HFCC Instructor Remains Calm After Student Complaints

Photo of teacher wearing a witch's hat, black shirt, and holding a thin broom.
Photo courtesy of Dennis Rymarz

After initially getting angry, she wisely turned to voodoo instead.

Terri Lawson had heard the saying “don’t get mad, get even” many times, but when several of her students complained about the difficulty of her tests, the Basic Packaging & Shipping instructor saw it as an opportunity to put the axiom into practice.

“Yeah, I was upset at first,” said Lawson, laughing. “The students complained that I give too many quizzes and that my tests are too hard. It was all good until four of them went to the head of the department. I didn’t think the complaints were legitimate, so I went to our locker room to throw stuff around.”

Lawson said after a breaking a few things to blow off steam and plotting various forms of revenge, she regained her senses and opted for a different, non-violent path.

“After a couple of minutes it hit me: why not throw some voodoo at them instead? I thought maybe a little magic might just be in order. I mean, if there was ever a time to summon zombies and evil spirits...whew, this was it.”

Lawson’s experience with the magic arts was limited at best, but what she lacked in knowledge she more than made up for in enthusiasm. In addition, what she did know was based on information garnered from some of the best movies and television shows covering the subject.

“I had a little trepidation at first,” said the Associate Dean of the Packaging Department, Wendy Thompson. “Terri doesn’t get a lot of complaints, but student complaints in general are unacceptable, and administration has been pushing us to set an example.

“I really like Terri,” Thompson said, “so when I heard from another professor that Terri was getting ready to pull some voodoo, I knew everything was going to be all right.”

Lawson quickly fashioned a makeshift doll to represent one specific female student out of the problem group. She figured she only had a little time so instead of worrying about making dolls in the images of the other students—four in all—Lawson decided to concentrate on the “loudest, most obnoxious student of the bunch,” and let that serve as an example for the rest of the class.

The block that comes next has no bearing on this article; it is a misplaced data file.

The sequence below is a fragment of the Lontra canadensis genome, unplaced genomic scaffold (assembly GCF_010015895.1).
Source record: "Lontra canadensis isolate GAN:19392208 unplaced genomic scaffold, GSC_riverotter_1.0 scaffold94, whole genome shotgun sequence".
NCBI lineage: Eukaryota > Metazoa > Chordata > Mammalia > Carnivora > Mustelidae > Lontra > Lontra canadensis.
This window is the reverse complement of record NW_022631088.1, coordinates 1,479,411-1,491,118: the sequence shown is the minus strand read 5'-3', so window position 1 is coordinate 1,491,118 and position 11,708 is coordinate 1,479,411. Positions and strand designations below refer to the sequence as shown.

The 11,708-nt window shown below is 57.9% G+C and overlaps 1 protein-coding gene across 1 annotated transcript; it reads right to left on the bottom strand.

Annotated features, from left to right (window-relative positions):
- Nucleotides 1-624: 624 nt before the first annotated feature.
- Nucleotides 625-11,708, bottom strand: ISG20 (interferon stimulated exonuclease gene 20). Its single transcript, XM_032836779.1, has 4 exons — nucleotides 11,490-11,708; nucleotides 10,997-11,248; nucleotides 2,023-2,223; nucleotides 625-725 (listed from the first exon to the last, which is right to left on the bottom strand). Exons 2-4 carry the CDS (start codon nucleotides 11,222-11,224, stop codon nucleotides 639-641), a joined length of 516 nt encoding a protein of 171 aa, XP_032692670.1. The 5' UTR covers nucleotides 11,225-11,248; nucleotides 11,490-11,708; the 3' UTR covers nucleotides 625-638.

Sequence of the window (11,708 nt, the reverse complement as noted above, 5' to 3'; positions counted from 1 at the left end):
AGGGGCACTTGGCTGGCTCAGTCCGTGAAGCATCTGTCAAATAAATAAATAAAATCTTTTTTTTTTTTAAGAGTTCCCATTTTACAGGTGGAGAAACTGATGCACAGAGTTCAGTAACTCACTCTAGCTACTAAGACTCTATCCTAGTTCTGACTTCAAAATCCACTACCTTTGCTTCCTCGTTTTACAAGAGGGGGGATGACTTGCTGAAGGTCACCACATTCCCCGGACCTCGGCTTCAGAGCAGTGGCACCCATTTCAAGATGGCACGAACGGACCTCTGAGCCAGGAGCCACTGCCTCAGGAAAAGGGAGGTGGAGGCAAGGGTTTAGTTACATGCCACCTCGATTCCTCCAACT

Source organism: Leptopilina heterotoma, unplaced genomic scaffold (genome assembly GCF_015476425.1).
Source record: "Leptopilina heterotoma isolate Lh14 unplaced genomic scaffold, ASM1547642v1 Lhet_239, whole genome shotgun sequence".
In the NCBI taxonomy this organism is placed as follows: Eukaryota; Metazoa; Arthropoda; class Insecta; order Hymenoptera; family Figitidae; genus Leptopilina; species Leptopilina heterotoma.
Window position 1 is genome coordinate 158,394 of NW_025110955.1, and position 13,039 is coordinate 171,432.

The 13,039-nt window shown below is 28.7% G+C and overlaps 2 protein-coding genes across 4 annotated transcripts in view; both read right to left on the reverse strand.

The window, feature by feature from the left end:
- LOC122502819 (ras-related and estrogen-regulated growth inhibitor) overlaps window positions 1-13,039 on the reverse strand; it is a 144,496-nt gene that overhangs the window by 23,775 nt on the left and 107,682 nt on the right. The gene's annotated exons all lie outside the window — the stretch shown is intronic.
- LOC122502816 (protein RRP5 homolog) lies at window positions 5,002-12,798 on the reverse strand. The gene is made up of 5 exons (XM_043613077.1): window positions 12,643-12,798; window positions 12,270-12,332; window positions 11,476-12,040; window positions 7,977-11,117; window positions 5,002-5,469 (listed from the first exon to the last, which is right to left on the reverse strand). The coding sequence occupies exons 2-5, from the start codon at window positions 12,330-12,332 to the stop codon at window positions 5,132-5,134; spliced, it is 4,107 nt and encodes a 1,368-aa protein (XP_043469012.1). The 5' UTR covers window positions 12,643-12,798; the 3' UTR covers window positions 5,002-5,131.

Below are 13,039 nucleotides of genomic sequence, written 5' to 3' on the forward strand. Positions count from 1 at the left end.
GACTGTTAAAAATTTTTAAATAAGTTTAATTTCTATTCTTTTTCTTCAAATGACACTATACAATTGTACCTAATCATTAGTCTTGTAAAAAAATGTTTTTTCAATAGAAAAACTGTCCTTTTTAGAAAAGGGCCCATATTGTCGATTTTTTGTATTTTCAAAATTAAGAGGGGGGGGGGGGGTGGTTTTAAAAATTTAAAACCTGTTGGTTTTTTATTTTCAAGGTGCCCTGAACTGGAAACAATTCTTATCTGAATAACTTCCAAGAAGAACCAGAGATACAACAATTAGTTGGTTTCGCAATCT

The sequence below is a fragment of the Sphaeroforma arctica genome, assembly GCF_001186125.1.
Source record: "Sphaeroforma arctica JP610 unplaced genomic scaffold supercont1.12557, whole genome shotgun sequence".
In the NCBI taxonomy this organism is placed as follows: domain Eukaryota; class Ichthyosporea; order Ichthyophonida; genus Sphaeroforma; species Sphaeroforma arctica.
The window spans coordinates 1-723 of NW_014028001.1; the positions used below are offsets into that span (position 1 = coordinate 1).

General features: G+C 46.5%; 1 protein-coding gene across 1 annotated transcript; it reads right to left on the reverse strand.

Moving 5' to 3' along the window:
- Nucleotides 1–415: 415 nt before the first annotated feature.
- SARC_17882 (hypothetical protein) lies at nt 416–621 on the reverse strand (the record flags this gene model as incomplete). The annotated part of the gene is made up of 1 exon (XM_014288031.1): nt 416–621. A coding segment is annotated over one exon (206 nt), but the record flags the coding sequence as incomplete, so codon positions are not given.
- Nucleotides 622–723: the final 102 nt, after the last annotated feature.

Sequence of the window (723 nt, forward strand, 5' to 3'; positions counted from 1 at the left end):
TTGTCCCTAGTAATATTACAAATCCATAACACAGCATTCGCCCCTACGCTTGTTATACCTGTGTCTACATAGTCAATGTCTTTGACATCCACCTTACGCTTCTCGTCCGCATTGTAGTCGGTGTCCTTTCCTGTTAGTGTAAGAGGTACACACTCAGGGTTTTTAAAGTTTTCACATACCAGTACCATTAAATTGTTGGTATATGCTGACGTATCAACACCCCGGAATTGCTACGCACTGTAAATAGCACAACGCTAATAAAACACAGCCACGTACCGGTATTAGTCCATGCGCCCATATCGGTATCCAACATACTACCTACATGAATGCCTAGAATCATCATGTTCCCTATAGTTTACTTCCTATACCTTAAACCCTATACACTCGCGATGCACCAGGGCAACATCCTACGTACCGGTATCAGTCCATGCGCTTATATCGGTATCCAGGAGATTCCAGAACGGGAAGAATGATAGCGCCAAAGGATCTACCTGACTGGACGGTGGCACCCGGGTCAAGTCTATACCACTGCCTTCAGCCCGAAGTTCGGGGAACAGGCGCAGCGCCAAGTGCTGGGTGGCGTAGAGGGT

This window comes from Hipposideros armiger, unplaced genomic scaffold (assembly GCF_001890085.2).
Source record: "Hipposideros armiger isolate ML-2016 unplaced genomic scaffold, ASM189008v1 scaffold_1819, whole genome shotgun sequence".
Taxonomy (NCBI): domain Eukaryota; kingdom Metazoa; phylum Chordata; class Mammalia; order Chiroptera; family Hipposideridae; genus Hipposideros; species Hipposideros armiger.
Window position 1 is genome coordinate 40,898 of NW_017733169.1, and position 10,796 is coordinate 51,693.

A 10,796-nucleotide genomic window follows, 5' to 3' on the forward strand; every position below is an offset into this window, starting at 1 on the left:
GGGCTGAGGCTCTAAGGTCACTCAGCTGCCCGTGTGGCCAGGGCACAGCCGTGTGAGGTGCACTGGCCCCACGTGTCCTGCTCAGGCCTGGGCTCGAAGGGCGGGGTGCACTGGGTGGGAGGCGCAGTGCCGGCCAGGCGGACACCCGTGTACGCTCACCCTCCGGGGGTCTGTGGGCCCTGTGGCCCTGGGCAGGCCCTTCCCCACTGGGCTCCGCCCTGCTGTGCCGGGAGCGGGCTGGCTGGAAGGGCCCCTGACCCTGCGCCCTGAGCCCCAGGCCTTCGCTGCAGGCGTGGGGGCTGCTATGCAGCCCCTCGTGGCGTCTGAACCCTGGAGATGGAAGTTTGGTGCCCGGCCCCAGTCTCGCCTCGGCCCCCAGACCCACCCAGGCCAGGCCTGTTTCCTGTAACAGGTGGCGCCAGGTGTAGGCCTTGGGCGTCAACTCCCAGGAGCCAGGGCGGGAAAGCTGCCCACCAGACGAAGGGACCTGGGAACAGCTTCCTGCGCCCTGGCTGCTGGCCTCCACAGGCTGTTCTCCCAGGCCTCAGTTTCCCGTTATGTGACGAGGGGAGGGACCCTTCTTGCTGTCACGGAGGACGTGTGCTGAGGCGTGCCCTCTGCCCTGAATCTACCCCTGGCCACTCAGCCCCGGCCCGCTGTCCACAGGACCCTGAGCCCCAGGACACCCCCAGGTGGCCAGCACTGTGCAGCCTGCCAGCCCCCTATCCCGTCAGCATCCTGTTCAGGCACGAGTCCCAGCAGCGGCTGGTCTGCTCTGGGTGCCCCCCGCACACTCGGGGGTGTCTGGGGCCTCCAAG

“I put everything together kinda sloppy,” she said, “but when I asked one of my colleagues who it looked like, she got the answer right on only her fifth guess.

“I tore up some old nurse’s scrubs I found wadded up on the floor, and used some socks and material from a shirt I found in one of the lockers...sorry, whoever’s that was. Then I stuffed the doll with the material and old magazines, and used my pen to draw her silly face.

“Ta-da. Instant Problem Student Voodoo Doll.”

At first, the only action Lawson attempted involved alternately sticking pins into the top and sides of the doll.

“It was something I saw once on Gilligan’s Island,” she said. “I don’t remember the whole episode...something about headhunters probably...and Gilligan found these voodoo dolls made up to represent each of the castaways. My doll didn’t have nearly the amount of detail as the ones the headhunters made, but give me a break. It was my first try.

“Those headhunters had probably made hundreds of dolls in their tribe.”

Lawson then kind of waved her hand over the doll, mumbling her own version of an incantation (“I think I might of said, ‘Ixnay on the adbay ehaviorbay,’ or something like that”), and slowly began prodding the doll with the pins—lightly at first, then with deep, digging thrusts.

“I was just doing and saying what I remembered from the movies and that television show,” she said. “I realize it was only TV, but I really loved that show when I was a kid. They were always trying to find a way off that stinking island, but Gilligan bungled every attempt. The rest of them were troopers, though, and never gave up.”

When asked if the efforts had any effect, Lawson said, “No. I’m pretty sure they are still on the island.”

Lawson went to the classroom where she overheard one of the other students ask the “target” if her headache was going away. When the target rubbed the back of her neck, and said it was actually getting worse and spreading to her neck, Lawson let out a little high-pitched yelp and clapped her hands together in excitement. Word of the success quickly spread around the faculty offices.

Thompson seemed the happiest of all; a potentially volatile situation efficiently diffused. “I love it when everybody wins,” she said. “Now those students will have a better idea of how to behave, and if not, we still have that doll.”

Though her quick thinking resulted in what was apparently the best possible outcome, Lawson looked dejected.

“All of a sudden,” said Lawson, “I remembered from a movie that these things work both ways. According to the plot, when you do something like this—you know, voodoo or a curse—it also affects the person performing the ritual.

“Paybacks really stink.” She sighed. “I just got a parking ticket.”

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